Arthur couldn’t help it, he blushed. People usually didn’t say anything about it to his face, but the fact that he’d visited Calabrun multiple times, trying to get the Sword to accept him, was well-known around the Fairy Isles. “Thank you.”


They were underway in short order, the ship sliding out beneath the raised iron gate and making her way carefully through the rocky obstacles beyond it as the gate slowly lowered behind them, cutting the Black Castle off from being accessed by sea once again. This time Merlin and Pino and Noki were at the ship’s rail with journal and sketchbooks in hand to record what they could of the carved marks that remained on the weathered pillars of stone, although they retreated into the wardroom before the ship had fully cleared the rocks—it wouldn’t do for anyone on another ship or a fishing boat to spot them on deck, as it had been decided that the timing and manner of the Fearless Seven leaving the Black Isle should remain a mystery. Everyone else was already there, beginning on the generous breakfast the elves had laid out for them before they’d left, and Captain Roberts joined them shortly thereafter. “The wind’s with us, so we’ll be making good time today,” he informed them, settling into his chair and pouring himself a cup of tea. “Two ships were spotted, and one of them had a man with a glass at the rail, looking us over from stem to stern, so make of that what you will.”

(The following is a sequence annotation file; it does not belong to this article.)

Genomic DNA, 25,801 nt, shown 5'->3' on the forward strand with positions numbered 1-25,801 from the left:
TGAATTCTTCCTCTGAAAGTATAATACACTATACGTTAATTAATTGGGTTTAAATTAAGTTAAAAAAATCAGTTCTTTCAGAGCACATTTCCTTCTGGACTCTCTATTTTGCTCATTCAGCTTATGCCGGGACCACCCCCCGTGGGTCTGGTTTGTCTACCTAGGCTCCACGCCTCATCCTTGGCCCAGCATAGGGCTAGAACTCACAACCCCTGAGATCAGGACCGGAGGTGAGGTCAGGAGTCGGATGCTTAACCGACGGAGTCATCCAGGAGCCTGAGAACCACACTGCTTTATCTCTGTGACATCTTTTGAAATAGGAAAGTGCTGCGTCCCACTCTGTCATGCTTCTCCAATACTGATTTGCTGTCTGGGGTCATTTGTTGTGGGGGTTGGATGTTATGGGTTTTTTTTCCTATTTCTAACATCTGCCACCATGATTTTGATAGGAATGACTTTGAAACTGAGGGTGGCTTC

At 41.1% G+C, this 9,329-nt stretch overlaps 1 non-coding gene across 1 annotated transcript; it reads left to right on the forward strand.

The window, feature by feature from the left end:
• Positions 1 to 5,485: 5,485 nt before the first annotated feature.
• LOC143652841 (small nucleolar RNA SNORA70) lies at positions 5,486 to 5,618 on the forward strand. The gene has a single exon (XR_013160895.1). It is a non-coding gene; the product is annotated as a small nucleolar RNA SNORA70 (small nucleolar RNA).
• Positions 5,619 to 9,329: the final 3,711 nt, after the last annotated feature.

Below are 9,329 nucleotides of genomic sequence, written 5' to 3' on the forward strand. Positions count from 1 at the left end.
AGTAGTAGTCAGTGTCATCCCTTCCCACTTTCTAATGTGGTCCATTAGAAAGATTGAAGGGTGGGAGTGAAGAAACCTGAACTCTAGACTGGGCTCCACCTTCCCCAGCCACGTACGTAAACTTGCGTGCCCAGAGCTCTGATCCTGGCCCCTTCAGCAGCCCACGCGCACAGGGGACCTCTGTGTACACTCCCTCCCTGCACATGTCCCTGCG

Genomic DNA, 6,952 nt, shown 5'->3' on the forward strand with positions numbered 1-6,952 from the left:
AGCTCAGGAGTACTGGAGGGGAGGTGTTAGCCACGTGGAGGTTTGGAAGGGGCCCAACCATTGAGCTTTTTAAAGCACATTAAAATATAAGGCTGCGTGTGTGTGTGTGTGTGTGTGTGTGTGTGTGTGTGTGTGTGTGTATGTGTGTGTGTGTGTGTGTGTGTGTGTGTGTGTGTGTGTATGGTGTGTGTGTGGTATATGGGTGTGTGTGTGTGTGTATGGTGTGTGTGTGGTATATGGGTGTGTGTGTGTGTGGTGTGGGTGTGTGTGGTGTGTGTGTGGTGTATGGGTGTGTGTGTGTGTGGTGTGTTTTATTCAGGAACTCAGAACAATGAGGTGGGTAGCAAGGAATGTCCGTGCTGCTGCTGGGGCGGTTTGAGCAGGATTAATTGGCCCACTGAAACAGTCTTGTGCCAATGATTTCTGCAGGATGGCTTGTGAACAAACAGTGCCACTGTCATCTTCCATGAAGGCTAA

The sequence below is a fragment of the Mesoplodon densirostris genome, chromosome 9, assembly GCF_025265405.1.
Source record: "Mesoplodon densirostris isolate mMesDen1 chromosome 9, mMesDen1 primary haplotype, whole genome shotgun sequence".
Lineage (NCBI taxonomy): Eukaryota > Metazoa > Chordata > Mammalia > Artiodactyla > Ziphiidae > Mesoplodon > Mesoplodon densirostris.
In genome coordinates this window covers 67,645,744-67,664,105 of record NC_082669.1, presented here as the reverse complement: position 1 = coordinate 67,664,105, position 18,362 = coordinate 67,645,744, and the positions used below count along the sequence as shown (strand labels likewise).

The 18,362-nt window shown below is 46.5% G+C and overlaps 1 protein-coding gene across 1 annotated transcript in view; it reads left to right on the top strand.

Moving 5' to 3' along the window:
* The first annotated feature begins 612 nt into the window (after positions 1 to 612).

“Looking for signs of sickness, perhaps,” Jack said, frowning. “It is too soon for them to be looking for us, I would think. Some might expect that Arthur would return home to Avalon after his visit to Calabrun, but they would not be searching for him on board a ship when it is well-known that he usually takes the ferry. I informed the gem dealer on the Black Isle that I would be away for a time, but he only wished me success on my journey and asked me to please let him know when I returned and would be ready to take commissions again. He would not have spoken of my leaving to anyone else.”